As one of the most sought-after photographers in Hollywood, Mark Liddell has spent the last 10 years discovering the ins and outs of the industry. In Exposed, we are promised a trip behind the scenes to understand where the ideas for the photoshoots come from and what inspires the photographer.
The premise to this book is very interesting, and so is it’s large size; I picked up Exposed with high expectations that were not quite met.
On the one hand, the pictures truly are a work of art. You can easily understand why Mark Liddell has become one of the most sought-after photographers in Hollywood. His pictures are different but not always in the way you think a picture would be, and reflect how Mark Liddell’s different take on things give him that much sought edge.
Take for example Pamela Anderson’s picture with a closed (i.e. no cleavage) sweater, and Janet Jackson’s picture with fishnets and, again, her ample and usually exposed (ha!) cleavage covered. Both of these women’s edginess is often correlated to the fact that they let it, er, all hang out, but here he manages to make it about another part of their bodies that is just as beautiful but doesn’t typically get as much attention.
I also really liked the section about Avril Lavigne’s doll shoot; Mark Liddell explains a little how the idea came from Avril and how he worked with it and managed to make it edgy.
The paper the pictures are printed on is thick and glossy and the quality of the pictures is high, which is a lot when a book measures over 11 by 13 inches – which makes up for the lack of ‘behind-the-scenes’ moments. The size of the book is large, which might seem a little bit annoying at first – try hauling that in public transportation! – but it’s really worth the hassle as we get to see amazing pictures taken at high quality and printed in large dimensions, something we are usually not privy to.
Perhaps it’s because I’m a writer, but I didn’t find the available text nearly enough to understand where the concepts really came from and how they were developed. While the pictures shared their story really well, I finished the book with a sense of vague displeasure at a promised plane ride that barely took off. Perhaps it’s only a reflection of the fact that, as Mark explains, he doesn’t need to communicate only in words with his subjects, but that much of the communication is done through non-verbal communication; unfortunately the readers are not with him and he has to make use of more than his pictures to share his experience with us.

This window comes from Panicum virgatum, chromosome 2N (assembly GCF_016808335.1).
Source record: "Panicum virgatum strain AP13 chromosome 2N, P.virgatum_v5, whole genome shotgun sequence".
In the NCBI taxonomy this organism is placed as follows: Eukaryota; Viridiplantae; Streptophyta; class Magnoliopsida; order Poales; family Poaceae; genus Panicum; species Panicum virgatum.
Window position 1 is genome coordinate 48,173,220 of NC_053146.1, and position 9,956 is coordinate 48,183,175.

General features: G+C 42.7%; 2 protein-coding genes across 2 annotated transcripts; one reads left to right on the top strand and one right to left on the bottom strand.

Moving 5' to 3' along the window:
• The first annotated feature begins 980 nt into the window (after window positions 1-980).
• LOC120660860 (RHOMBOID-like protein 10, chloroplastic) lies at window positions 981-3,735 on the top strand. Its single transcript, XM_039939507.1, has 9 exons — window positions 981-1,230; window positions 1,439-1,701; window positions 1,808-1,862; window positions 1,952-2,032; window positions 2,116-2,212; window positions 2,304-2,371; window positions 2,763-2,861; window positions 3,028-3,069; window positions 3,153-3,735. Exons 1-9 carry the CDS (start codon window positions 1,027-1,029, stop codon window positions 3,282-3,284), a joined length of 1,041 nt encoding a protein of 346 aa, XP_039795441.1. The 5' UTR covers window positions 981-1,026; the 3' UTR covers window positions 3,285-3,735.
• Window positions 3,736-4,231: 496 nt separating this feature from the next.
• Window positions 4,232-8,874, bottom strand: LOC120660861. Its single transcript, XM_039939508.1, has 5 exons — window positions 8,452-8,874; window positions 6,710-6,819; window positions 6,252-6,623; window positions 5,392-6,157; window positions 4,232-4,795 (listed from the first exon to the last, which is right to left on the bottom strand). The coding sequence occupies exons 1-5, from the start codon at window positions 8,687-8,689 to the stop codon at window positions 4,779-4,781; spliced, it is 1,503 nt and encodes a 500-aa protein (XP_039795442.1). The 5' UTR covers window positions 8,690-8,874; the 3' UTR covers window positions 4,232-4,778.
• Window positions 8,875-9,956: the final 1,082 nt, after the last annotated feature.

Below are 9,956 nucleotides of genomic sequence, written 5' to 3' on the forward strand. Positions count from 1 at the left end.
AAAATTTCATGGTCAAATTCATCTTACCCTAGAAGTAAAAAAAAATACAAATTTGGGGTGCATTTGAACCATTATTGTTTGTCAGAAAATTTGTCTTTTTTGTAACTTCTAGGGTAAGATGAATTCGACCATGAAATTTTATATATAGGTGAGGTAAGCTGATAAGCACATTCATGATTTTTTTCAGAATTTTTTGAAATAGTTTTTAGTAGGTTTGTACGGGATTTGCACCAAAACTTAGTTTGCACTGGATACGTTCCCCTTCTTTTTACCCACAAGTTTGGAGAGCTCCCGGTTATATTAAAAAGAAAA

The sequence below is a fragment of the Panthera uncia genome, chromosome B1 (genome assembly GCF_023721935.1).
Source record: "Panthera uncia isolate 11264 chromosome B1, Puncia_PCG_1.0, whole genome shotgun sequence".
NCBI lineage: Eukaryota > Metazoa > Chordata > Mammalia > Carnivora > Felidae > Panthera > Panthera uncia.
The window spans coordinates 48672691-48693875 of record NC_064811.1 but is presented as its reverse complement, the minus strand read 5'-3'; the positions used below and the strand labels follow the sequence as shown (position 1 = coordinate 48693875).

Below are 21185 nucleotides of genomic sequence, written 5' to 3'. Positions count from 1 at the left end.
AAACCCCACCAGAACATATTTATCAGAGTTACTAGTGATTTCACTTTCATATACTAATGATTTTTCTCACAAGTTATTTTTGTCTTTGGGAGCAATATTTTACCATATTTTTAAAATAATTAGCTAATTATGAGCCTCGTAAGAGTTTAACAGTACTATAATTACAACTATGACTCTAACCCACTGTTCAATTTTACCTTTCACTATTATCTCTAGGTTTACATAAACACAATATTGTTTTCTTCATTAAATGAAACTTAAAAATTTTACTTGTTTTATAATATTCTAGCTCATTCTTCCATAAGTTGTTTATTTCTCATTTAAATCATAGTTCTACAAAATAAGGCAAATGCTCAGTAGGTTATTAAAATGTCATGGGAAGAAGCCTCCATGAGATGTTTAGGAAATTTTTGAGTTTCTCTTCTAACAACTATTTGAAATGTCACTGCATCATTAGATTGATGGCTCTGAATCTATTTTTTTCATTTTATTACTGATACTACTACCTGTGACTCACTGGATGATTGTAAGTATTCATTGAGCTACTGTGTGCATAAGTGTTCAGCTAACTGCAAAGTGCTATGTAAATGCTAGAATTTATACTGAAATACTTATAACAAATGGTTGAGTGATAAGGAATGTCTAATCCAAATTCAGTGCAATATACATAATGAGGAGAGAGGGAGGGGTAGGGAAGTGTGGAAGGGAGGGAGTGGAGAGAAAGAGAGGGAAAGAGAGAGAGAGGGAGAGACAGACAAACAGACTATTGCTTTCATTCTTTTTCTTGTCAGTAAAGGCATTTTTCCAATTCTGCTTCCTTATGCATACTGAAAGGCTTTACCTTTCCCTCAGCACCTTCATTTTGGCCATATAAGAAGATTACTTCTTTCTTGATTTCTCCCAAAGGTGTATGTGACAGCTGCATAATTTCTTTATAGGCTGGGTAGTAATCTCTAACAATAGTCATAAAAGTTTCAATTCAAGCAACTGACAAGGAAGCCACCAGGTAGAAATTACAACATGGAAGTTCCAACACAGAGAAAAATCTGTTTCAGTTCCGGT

I got excited when I turned to one of the last pages and saw there was a two page Q&A. But, again, it was more about the same rather superficial aspects of photography rather than the journey Mark Lidell took, and emphasized yet again how Exposed seems to be more about how great Mark Liddell is rather than to be about his journey as promised. While this doesn’t take away from the beauty and artistry of the photographs, it leaves a rather disappointing taste in one’s mouth, especially since the premise held a lot of potential. After all, Mark Liddell does have a lot of talent and went from having no contracts and no money to having a schedule filled with contracts from the industry’s biggest names.
In short, if you want a great collection of amazing portraits for your coffee table, then Exposed is the book for you. It’s a fantastic collection of breathtaking pictures in high quality, printed on thick paper at a large size which is something we don’t often see (hello magazines). But if you are looking for the story of a photographer’s journey into Hollywood, exploring how he discovered the various tricks to the trade, how he uses his instincts, how Hollywood has changed him, how he protects himself against the negative aspects of life as a photographer of big stars, then perhaps you should look for something else.